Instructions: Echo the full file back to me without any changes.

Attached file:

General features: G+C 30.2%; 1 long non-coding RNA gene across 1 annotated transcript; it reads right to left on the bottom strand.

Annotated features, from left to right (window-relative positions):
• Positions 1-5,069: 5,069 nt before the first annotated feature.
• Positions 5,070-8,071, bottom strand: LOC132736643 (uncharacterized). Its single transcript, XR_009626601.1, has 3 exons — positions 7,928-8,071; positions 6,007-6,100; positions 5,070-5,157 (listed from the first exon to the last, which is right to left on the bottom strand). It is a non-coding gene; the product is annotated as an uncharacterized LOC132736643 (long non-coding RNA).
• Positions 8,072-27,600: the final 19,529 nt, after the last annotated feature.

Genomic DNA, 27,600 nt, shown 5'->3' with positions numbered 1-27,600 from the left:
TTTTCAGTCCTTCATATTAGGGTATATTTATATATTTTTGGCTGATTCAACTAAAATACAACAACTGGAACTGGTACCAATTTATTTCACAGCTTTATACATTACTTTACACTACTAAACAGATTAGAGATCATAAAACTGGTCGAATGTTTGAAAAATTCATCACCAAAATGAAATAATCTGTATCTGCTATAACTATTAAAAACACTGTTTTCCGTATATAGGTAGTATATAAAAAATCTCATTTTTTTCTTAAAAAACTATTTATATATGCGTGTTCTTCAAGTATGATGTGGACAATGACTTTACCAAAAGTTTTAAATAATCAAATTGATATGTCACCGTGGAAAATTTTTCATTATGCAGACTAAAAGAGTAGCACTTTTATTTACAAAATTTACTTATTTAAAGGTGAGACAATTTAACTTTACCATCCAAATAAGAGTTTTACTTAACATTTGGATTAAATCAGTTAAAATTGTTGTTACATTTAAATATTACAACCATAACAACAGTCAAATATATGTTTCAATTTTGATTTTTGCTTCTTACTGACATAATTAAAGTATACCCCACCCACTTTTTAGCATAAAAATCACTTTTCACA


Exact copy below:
General features: G+C 30.2%; 1 long non-coding RNA gene across 1 annotated transcript; it reads right to left on the bottom strand.

Annotated features, from left to right (window-relative positions):
• Positions 1-5,069: 5,069 nt before the first annotated feature.
• Positions 5,070-8,071, bottom strand: LOC132736643 (uncharacterized). Its single transcript, XR_009626601.1, has 3 exons — positions 7,928-8,071; positions 6,007-6,100; positions 5,070-5,157 (listed from the first exon to the last, which is right to left on the bottom strand). It is a non-coding gene; the product is annotated as an uncharacterized LOC132736643 (long non-coding RNA).
• Positions 8,072-27,600: the final 19,529 nt, after the last annotated feature.

Genomic DNA, 27,600 nt, shown 5'->3' with positions numbered 1-27,600 from the left:
TTTTCAGTCCTTCATATTAGGGTATATTTATATATTTTTGGCTGATTCAACTAAAATACAACAACTGGAACTGGTACCAATTTATTTCACAGCTTTATACATTACTTTACACTACTAAACAGATTAGAGATCATAAAACTGGTCGAATGTTTGAAAAATTCATCACCAAAATGAAATAATCTGTATCTGCTATAACTATTAAAAACACTGTTTTCCGTATATAGGTAGTATATAAAAAATCTCATTTTTTTCTTAAAAAACTATTTATATATGCGTGTTCTTCAAGTATGATGTGGACAATGACTTTACCAAAAGTTTTAAATAATCAAATTGATATGTCACCGTGGAAAATTTTTCATTATGCAGACTAAAAGAGTAGCACTTTTATTTACAAAATTTACTTATTTAAAGGTGAGACAATTTAACTTTACCATCCAAATAAGAGTTTTACTTAACATTTGGATTAAATCAGTTAAAATTGTTGTTACATTTAAATATTACAACCATAACAACAGTCAAATATATGTTTCAATTTTGATTTTTGCTTCTTACTGACATAATTAAAGTATACCCCACCCACTTTTTAGCATAAAAATCACTTTTCACA